Cases and controls were asked to answer a questionnaire. The patients answered the questionnaires shortly after they had received their diagnosis. All questionnaires were supposed to be answered at home. Incompletely answered questionnaires were completed by mail or by telephone conversations conducted by specifically trained individuals.
Of the 900 identified patients with RA, 858 (95%) completed the questionnaire (612 women and 246 men), and of these, 64% of the women and 66% of the men were RF-seropositive. The total number of identified controls was 1,263, and the overall response rate concerning completion of the questionnaire for these individuals was 83%, producing a total of 1,048 controls (736 women and 312 men). For each case, a blood sample was obtained at the clinical center at the time of the first visit. The blood samples from participating control individuals were obtained in local medical wards and were sent to us by mail. We received blood samples from 843 (98%) of all of the cases who answered the questionnaires and from 627 (60%) of the controls (448 women and 179 men).
All patients and control individuals consented to participate in the study after receiving written information. All aspects of the study were approved by the ethics committee of the Karolinska Institutet.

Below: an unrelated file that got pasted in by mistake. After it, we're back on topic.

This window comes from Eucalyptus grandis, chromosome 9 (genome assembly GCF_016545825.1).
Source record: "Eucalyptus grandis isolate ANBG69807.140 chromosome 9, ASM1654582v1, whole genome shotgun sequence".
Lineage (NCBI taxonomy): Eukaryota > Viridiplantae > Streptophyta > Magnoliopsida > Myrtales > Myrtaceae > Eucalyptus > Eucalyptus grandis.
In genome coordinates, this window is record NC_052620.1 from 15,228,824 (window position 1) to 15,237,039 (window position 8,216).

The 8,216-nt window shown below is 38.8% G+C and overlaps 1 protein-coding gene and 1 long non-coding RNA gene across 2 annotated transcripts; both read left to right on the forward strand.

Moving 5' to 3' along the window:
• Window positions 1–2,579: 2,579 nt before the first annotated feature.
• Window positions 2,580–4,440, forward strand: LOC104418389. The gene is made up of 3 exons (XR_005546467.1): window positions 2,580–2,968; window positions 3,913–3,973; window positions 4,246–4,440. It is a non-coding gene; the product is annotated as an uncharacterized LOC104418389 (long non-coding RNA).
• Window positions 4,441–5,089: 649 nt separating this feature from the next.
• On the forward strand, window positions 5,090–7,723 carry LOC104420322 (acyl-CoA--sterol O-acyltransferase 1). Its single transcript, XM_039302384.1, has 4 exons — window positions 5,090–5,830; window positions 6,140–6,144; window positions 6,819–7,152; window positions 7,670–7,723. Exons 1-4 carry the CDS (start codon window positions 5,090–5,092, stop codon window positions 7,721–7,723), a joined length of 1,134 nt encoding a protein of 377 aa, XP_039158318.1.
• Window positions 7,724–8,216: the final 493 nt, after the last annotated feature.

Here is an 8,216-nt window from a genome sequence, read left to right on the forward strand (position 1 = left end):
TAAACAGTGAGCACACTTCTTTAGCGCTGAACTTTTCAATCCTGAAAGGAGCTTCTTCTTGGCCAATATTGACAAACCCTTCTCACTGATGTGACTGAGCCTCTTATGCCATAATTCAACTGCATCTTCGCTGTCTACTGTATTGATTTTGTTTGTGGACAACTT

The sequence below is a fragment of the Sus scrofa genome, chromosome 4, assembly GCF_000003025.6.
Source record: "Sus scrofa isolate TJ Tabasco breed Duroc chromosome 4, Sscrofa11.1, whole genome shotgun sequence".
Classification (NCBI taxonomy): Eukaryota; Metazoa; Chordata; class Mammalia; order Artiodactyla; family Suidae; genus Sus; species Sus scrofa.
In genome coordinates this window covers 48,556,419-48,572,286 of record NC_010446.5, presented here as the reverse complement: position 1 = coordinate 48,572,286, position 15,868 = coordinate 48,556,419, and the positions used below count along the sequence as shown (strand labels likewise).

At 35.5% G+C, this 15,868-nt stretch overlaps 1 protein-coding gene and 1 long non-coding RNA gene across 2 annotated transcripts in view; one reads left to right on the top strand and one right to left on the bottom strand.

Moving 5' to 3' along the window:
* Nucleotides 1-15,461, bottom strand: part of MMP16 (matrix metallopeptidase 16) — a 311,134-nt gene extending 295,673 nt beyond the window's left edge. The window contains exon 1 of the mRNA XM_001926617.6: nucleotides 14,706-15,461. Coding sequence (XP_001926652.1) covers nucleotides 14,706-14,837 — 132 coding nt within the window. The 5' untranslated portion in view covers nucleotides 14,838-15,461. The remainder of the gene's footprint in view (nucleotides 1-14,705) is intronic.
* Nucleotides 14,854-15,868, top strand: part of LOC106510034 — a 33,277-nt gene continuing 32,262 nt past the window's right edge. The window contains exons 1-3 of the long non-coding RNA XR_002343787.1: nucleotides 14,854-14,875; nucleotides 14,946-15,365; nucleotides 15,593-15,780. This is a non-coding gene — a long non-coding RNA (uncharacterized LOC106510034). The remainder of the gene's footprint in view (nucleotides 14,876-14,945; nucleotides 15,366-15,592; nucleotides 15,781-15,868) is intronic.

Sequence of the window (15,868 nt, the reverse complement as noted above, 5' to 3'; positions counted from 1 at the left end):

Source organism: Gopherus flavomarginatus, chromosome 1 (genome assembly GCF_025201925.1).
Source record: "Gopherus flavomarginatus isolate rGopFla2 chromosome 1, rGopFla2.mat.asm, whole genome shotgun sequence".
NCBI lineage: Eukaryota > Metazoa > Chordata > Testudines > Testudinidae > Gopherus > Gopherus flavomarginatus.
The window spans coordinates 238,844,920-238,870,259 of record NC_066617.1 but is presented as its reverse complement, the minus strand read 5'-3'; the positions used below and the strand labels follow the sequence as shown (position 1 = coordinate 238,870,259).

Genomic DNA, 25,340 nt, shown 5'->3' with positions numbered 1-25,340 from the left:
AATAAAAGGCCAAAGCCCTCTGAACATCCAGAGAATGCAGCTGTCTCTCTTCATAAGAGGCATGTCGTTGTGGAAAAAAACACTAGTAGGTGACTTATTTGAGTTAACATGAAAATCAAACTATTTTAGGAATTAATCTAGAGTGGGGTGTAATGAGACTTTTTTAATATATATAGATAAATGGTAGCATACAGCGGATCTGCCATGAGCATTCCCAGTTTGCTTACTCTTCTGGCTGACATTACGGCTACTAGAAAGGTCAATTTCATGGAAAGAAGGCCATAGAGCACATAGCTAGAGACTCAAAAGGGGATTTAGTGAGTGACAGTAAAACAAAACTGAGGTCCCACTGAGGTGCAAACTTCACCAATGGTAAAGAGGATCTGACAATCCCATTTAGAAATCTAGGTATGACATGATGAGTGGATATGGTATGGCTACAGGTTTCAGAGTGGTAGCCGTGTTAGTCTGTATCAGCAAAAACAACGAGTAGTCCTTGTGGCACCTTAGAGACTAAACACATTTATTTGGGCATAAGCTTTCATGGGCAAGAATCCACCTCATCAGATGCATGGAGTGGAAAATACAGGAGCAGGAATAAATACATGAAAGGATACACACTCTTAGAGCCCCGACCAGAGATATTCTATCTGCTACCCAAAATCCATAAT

Definition of smoking habits.
The questionnaire contains a wide spectrum of questions regarding demographic and reproductive factors, heredity, previous health, body weight and length, lifestyle factors, occupational exposures, and psychosocial and socioeconomic circumstances. The questions posed regarding smoking, which are described in detail elsewhere (5), permit stratification of cases and controls into categories such as current smokers and never smokers. Information was also obtained regarding the type of tobacco smoked. The few subjects who smoked a pipe or cigars were excluded, leaving a study group restricted to cigarette smokers to be compared with the group of never smokers. Former smokers of cigarettes were also excluded, thus restricting the analysis to a comparison of current smokers of cigarettes with those who had never smoked.